Some Like ‘Em Whole
Those small, reddish-brown spikes we use to boost the flavor of our dishes are called whole cloves. While they may not be everyone’s cup of tea, if you enjoy that robust infusion of spice then they are right up your alley.
Cooking with Cloves…
You won’t want a whole clove ending up in your final prepared dish, however, they work great as accents or accompaniments within the cooking process. They can be used to add flavoring to sauces, soups, and rice dishes, among other treats.
Whole cloves are even seen in certain desserts. During the holidays, you can add hints of the spice to your eggnog along with ground cinnamon and freshly grated nutmeg.
Cloves are a great source of vitamins including Vitamin C and calcium, plus they contain “healthy” fatty acids like omega-3.
Here are some common uses of cloves in cooking:
- Use in Eggnog: Add no more than 3 whole cloves, along with 3 cups of milk, 1 cup of light cream, 2 pieces of cinnamon, ½ teaspoon of ground nutmeg, 6 egg yolks, ¾ cup of sugar, and 1 split/scraped Madagascar vanilla bean.
- Use in Stewed Fruits: Apple and rhubarb can complement cloves nicely. Think spiced apple latte from your favorite coffee shop.
- Use in Sweet Potato Pie: nothing says the holiday season quite like a sweet potato pie. After you bake the sweet potatoes for an hour in the oven and begin mashing them, it’s a perfect opportunity to add your cloves. They work nicely alongside other spices like cinnamon, ginger, or allspice.
The Origin of Whole Cloves
Cloves go all the way back to the Han Dynasty of China, around 3000 BCE. They were used at the request of the Chinese emperor who wanted people to fix their foul breath before speaking to him. People would begin trading cloves to be used in perfumes and breath fresheners. To this day, cloves are still used to help cure bad breath.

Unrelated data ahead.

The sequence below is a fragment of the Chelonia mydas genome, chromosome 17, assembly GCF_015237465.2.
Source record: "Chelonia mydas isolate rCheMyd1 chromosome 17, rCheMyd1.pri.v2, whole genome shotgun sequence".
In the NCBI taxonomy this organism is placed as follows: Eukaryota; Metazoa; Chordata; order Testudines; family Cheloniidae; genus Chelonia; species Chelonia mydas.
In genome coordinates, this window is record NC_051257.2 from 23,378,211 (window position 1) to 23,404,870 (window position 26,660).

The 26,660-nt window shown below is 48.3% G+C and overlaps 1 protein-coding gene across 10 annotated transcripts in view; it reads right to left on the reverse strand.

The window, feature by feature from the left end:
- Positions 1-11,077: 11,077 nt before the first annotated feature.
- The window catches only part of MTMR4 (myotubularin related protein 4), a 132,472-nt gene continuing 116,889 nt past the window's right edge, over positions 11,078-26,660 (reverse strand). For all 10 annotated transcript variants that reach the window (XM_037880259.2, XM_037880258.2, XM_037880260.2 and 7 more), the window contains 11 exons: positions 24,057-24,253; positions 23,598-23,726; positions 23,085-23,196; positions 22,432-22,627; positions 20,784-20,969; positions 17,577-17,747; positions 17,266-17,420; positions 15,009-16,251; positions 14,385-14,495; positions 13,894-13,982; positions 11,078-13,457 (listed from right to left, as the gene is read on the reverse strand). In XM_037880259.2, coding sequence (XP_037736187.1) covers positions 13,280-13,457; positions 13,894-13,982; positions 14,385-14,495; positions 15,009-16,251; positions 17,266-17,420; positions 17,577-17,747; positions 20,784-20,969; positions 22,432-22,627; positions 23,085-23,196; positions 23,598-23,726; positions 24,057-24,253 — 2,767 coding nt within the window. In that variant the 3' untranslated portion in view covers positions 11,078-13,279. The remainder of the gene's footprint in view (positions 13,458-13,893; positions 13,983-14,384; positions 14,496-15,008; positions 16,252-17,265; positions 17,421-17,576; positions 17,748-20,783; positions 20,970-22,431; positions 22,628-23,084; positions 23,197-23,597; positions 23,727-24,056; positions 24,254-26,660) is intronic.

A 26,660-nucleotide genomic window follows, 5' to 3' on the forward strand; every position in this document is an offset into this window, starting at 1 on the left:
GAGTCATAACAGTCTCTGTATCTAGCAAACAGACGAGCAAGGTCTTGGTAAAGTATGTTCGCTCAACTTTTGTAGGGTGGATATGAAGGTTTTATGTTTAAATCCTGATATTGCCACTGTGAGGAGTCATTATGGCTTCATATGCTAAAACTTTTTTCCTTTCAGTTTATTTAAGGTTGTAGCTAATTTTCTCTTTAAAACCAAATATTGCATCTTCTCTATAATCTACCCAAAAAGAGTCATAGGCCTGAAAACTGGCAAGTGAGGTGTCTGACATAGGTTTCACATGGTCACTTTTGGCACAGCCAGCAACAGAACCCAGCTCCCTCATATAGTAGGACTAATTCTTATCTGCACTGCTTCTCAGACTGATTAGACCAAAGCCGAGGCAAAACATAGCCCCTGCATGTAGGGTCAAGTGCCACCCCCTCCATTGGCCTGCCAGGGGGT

The expensive cost of whole cloves meant that there were constant power struggles over who should control the spice. The Dutch East India Company seized much of the territory where cloves grew, including most of Indonesia, and would monopolize the trade for many years, just as they had done with nutmeg.
Where are Whole Cloves Grown?
The Dutch East India Company disintegrated in 1799, but cloves continue being grown in Indonesia to this day.
The Molucca Islands of Indonesia were once the only location where cloves were routinely grown. Now, they are also grown in parts of Tanzania, Madagascar, and Sri Lanka.
Cloves have evolved in purpose since those early days. While they were formerly used for things like bad breath, indigestion, and athlete’s foot, they are currently being used by doctors to help battle specific illnesses such as diabetes and cancer.
Where Do We Get Our Whole Cloves?
Our whole cloves come primarily from Madagascar. This little island in the Indian Ocean became a fertile location for growing spices seemingly overnight, after the clove tree was first introduced from Indonesia in the early 19th century.
The Analanjirofo Region has become a great cultivation ground for our cloves, as we continue to reap the benefits of this successful new crop integration.